I have been taking some questions from our clients and from my network about this recent Fairfax article on Afterpay's planned entry into the GP market. It's safe to say that fintech innovation in healthcare is a passion of mine, so I have documented some thoughts on the topic from a practice owner perspective.
Firstly, Afterpay is not completely new to the regulated healthcare industry. It has been providing a sugar hit to Dental industry sales in relatively recent times, with the major Dental corporate chains heavily marketing the availability of 'buy now, pay later' services.
But it's not all sunshine, lollipops and rainbows. In my discussions with the Dental market, one corporate group discovered that they had to employ a staff member, full time, just to manage their Afterpay-processed income. I kid you not.
As a payment method in healthcare, I find it worthwhile to consider that Afterpay:
- has no integration to Practice Management Systems. Sure, it's a slick user experience for those millennial patients, but a regular dollop of double data entry for you dear Practice Owner!
- only settles amounts net of fees, and thus provides a somewhat infernal bank reconciliation experience, even amongst the bank rec nightmare that is the healthcare payments spectrum in general.
- causes consternation with respect to charging practitioners for a share of their billings: Should the practice wear all of those chunky merchant fees? Or the practitioner? Or some other arrangement? Hmmm.... let's revisit those weighty contracts, shall we?
So.... despite knowing all of this (much of it after the fact), would that Dental group still have invested in Afterpay? Hell yes they would, in a heartbeat. In fact, they wished they had moved on it sooner; so high were they from their sugar hit to sales. Fresh choppers all round. This article is no beat up on Afterpay, and I would have some confidence that the administrative pain points will be addressed over time.
But do I see Afterpay being widely used in General Practice in the foreseeable future? Hell no. A few points come to mind:
- General Practice services are predominantly bulk billed direct to Medicare (and DVA, Workcover, etc). As the Feds will spin the statistics, GP bulk billing rates were 86% in the most recent quarter. Some bulk billing practices still charge patients directly for some items like vaccinations, but this is no segment opportunity for Afterpay.
- For those practices that do privately bill Medicare-funded services, there are a number well-used solutions in the industry that instantly finance the patient for the Medicare component. Tyro has been doing this for some 13 years, and with a PMS integration to boot! And there are increasingly app-driven payment services providing similar functionality. Medipass and Whitecoat come to mind. These services are also beginning to offer integrated claims for 457 and student visa holders. And.... they integrate!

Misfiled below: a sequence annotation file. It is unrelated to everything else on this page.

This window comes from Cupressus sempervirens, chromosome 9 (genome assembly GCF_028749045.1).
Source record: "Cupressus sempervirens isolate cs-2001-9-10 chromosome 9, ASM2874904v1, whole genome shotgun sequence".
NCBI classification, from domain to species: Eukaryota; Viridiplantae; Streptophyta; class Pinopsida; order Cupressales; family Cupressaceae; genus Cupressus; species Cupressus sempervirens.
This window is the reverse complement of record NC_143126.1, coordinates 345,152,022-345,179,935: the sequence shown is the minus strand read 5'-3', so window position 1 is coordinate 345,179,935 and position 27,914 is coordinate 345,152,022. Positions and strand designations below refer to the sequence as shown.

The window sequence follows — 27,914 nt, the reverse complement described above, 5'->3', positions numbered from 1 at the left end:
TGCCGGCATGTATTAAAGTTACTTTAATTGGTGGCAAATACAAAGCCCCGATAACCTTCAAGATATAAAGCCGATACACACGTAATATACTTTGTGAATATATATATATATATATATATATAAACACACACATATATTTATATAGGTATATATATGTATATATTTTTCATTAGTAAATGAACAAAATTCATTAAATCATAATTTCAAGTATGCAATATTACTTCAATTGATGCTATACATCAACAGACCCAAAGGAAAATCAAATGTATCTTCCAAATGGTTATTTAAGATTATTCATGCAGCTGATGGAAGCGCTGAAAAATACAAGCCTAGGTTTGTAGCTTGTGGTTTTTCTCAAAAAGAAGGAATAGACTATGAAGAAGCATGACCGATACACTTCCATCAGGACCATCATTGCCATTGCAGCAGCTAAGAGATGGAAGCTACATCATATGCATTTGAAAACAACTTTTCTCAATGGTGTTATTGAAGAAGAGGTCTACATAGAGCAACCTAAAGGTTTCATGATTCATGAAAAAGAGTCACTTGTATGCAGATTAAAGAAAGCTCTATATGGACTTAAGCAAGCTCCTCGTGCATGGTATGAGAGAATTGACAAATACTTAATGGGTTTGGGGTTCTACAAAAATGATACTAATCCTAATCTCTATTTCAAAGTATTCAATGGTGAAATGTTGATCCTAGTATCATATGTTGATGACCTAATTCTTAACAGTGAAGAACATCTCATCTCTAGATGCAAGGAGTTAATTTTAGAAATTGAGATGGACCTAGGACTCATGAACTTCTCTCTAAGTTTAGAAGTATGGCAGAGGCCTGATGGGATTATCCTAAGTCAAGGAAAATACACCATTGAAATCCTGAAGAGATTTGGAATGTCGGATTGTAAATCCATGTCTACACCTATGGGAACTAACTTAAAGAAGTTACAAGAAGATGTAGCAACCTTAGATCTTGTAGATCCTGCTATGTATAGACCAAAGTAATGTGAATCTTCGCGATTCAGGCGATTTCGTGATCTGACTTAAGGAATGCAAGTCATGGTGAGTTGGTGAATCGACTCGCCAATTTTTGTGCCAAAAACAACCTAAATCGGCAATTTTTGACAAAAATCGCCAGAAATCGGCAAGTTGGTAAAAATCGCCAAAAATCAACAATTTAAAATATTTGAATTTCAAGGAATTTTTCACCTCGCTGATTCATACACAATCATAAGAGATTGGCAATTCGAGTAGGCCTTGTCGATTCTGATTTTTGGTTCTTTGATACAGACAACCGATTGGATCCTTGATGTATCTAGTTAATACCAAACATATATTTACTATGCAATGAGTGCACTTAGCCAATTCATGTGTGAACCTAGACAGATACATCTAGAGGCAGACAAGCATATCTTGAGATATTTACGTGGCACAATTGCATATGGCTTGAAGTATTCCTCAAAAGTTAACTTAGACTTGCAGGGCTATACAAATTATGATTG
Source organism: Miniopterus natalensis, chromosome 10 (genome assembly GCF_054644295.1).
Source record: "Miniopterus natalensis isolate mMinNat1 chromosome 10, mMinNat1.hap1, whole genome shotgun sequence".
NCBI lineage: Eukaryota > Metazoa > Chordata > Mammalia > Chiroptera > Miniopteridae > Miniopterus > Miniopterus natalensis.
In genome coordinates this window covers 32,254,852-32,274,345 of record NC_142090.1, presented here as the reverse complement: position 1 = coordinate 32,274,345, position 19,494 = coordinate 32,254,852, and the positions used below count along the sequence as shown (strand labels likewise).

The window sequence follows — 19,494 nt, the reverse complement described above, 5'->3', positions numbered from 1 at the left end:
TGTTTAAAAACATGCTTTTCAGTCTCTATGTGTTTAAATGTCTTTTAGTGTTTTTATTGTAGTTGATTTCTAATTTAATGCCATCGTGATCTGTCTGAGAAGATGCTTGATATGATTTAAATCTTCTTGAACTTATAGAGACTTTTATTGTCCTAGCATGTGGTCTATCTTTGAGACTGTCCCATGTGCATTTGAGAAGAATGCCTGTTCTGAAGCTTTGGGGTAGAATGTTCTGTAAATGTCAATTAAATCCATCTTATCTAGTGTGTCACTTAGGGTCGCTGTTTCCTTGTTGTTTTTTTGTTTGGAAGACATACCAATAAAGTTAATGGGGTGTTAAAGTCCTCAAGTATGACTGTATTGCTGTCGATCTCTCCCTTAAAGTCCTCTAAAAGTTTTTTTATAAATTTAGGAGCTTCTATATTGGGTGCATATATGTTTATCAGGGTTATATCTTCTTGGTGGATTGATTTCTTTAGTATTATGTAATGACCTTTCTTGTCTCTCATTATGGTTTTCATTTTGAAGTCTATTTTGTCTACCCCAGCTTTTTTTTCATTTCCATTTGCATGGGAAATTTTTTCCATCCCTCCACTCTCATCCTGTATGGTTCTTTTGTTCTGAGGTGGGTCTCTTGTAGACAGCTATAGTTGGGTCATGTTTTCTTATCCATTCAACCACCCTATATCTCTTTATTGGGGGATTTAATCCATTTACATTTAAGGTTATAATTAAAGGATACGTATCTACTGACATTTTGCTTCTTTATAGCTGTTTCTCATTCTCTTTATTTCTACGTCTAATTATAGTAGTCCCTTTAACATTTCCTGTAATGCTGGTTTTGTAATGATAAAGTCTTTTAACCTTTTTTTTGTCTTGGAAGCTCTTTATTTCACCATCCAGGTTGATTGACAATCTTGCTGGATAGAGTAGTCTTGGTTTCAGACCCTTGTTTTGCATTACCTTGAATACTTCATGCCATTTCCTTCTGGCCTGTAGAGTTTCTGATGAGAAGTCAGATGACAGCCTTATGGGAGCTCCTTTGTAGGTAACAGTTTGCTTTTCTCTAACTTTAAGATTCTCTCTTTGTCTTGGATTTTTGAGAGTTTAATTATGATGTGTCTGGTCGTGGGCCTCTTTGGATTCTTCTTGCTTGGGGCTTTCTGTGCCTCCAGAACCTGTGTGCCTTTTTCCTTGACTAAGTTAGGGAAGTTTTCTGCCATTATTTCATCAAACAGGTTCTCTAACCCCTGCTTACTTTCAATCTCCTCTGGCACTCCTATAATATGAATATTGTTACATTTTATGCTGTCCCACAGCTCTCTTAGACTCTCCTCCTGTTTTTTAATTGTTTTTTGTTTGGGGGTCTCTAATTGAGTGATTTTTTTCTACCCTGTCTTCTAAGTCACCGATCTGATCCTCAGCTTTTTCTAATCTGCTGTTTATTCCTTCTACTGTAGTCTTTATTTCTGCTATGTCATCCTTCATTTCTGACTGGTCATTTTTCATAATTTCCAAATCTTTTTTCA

- Considering the above, what proportion of the General Practice revenue spectrum would realistically suit Afterpay-like solutions, especially among patients from the Afterpay-like generation? Substantial out of pocket costs are relatively rare in General Practice, unlike many services offered by non-GP specialists.
A potential short term exception would be among the small but growing number of General Practices that offer cosmetic procedures, often performed by General Practitioners. There has been some confusion as a result of AHPRA's guidelines that medical practitioners should not offer financing schemes to patients seeking major or minor cosmetic procedures. For clarity, the Medical Board of Australia has specifically excluded Afterpay and similar 'buy now, pay later' services from the definition of 'financing schemes'. So....why not grab a piece of that action?
Again much of the above commentary relates to the short-term state of play, and these are fast times in fintech. Afterpay will evolve. I would suggest their main game is not expansion of the 'buy now, pay later' sector; but to become one of the generationally dominant digital conduits between consumers and vendors of all retail stripes. Maybe there will be some future tie up with the likes of Healthengine or HotDoc? Watch this space....?
For the time being, if there are General Practices thinking of offering Afterpay, my advice would be to consider the trade-offs of volume growth vs margin hit, and for what proportion of your billings spectrum would Afterpay be realistically relevant? The margin consideration should include the additional cost of administering and accounting for the service. Finally, consider how the contractual relationship with your practitioners could (or should?) be affected by the merchant fee conundrum.
And while I am at it, it may come as no surprise that Surgical Partners' bank reconciliation technology can assist with the challenges referred to above. Our friendly team can advise on how to work around the lack of an Afterpay integration to your Practice Management System (PMS), and provide tips on how to handle the reconciliation of the merchant fee component of the settlement. We are here to help!
As always, I welcome your thoughts in the comments below, particularly any contribution from Mathew Cagney. And happy to stand corrected on any of the above assertions. We are all learning in what is a fascinating time to be involved in healthcare fintech.